Seeking to increase the ranks of black, Latino and Native American students at the University of California, civil rights activists said they will file a federal lawsuit Tuesday challenging the state law that bans affirmative action in admissions.
The suit contends that Proposition 209, which was passed by California voters in 1996, violates equal protections guaranteed by the U.S. Constitution and says it has limited the numbers of non-Asian minority students at UC's most selective campuses. The suit also criticizes the university system for relying too heavily on high school grades and test scores in admissions, saying that the practice discriminates against students from schools without strong honors classes and counseling.
"Proposition 209 has created a racial caste system in which the state's most prestigious schools train mostly white students and students from some Asian backgrounds," said the suit, which names Gov. Arnold Schwarzenegger and UC President Mark G. Yudof as defendants. It is expected to be filed in U.S. District Court in San Francisco and is being brought on behalf of California students by the Coalition to Defend Affirmative Action, Integration, and Immigrant Rights and Fight for Equality By Any Means Necessary, known as BAMN.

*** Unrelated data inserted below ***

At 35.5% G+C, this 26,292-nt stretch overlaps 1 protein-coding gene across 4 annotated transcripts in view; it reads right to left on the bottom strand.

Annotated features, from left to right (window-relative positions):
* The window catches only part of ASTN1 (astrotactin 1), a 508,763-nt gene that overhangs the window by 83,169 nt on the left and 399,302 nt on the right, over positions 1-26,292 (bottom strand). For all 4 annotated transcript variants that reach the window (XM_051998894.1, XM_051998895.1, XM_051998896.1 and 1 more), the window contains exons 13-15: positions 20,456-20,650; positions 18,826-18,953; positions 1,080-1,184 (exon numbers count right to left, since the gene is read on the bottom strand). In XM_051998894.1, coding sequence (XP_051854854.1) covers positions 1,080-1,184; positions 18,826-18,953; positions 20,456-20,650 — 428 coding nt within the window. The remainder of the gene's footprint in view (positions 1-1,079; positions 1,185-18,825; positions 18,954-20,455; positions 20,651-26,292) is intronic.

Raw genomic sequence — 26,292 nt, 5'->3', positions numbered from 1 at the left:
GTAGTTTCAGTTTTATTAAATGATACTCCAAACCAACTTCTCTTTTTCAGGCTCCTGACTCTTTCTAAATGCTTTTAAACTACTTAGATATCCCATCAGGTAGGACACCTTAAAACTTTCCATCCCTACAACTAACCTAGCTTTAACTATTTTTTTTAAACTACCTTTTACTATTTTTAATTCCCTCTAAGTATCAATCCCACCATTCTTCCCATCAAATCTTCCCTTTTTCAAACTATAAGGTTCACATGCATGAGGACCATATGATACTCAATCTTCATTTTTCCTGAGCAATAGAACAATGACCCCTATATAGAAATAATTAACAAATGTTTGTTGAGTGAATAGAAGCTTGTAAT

In 1997, the U.S. Supreme Court rejected a challenge to Proposition 209, despite an appeal that government should use racial preferences to make up for past bias.
George Washington, a Detroit-based attorney for the group, said the legal environment has changed enough in recent years that his case can succeed. He cited the U.S. Supreme Court's 2003 decision in a case involving the University of Michigan's law school, which allowed colleges to consider race as a factor in admissions as long as they do not use quotas.
UC spokesman Steve Montiel said the university cannot ignore Proposition 209. "If this [suit] opens up another discussion, that's well and good, but as long as Proposition 209 is the law, we're obliged to follow it," he said.
Within those limits, UC is doing as much as it can through financial aid and other efforts "to ensure the widest possible access," he said.